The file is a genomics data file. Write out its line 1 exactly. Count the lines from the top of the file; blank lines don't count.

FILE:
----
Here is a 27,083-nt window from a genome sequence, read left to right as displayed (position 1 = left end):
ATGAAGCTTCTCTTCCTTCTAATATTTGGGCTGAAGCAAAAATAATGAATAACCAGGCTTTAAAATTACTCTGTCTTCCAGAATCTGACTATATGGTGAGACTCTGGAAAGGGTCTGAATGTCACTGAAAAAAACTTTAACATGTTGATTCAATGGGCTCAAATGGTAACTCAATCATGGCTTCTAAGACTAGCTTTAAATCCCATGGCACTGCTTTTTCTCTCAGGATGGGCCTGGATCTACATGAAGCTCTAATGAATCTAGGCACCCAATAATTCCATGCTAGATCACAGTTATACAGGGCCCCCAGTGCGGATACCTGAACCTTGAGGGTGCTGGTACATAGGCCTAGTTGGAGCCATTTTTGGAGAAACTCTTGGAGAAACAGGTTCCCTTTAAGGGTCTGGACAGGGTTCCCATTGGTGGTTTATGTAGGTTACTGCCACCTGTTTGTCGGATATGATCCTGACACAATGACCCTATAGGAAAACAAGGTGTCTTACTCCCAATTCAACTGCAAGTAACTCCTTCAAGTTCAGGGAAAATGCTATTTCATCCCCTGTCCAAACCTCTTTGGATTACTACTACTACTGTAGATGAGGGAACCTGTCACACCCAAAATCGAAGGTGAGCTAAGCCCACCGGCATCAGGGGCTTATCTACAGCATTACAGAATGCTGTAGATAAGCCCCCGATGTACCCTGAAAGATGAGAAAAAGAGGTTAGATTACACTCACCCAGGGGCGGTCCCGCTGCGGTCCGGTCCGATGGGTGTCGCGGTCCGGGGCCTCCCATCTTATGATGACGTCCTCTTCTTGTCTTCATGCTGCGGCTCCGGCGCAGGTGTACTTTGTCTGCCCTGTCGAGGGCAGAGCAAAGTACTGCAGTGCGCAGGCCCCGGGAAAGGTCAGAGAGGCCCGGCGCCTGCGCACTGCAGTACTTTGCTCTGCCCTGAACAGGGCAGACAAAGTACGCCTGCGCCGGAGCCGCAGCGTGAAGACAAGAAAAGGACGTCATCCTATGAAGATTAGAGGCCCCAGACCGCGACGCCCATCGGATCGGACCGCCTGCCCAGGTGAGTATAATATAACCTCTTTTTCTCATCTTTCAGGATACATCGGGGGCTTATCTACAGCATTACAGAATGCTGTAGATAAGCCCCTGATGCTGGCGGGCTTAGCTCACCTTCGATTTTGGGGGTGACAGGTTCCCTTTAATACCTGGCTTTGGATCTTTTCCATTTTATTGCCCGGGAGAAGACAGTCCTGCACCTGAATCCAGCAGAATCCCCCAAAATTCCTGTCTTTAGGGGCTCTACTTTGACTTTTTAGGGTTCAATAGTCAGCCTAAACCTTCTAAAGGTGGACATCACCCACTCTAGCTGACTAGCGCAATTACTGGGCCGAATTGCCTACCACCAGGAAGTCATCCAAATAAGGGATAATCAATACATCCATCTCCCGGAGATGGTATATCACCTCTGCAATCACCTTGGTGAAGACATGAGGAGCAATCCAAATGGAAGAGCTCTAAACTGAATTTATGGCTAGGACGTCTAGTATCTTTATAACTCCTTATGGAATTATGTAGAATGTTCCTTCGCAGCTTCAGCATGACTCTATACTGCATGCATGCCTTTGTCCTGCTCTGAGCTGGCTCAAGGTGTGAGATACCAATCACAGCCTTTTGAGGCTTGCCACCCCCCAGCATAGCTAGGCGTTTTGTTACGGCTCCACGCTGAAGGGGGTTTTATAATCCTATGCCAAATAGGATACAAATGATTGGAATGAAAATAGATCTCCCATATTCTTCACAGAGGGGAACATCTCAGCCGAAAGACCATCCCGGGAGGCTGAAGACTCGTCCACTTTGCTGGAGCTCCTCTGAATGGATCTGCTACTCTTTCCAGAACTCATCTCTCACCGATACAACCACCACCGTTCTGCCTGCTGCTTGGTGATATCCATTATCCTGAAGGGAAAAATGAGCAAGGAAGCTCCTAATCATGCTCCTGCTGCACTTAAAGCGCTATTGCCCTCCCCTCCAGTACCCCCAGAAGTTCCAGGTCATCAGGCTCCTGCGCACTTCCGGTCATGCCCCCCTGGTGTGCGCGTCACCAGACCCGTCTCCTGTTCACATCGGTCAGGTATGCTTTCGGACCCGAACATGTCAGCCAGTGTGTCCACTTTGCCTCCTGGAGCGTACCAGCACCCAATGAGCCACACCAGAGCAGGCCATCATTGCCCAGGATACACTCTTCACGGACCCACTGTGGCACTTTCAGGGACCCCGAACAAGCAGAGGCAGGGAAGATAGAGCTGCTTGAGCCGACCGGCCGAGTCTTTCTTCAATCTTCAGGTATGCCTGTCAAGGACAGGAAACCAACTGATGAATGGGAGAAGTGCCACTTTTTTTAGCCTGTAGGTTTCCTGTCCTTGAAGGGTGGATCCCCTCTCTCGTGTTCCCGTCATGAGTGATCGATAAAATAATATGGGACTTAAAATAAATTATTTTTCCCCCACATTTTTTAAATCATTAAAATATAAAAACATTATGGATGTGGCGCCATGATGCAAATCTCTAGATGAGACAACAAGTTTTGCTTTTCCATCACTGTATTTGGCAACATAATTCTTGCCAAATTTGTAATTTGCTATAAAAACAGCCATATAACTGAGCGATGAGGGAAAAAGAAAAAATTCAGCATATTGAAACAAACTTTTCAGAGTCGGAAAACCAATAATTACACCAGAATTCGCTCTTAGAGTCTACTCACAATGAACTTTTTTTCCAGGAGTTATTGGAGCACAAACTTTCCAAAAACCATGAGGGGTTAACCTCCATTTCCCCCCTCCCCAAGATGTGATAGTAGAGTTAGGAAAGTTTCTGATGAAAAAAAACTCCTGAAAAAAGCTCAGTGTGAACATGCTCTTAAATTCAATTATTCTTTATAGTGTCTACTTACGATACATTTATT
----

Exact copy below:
Here is a 27,083-nt window from a genome sequence, read left to right as displayed (position 1 = left end):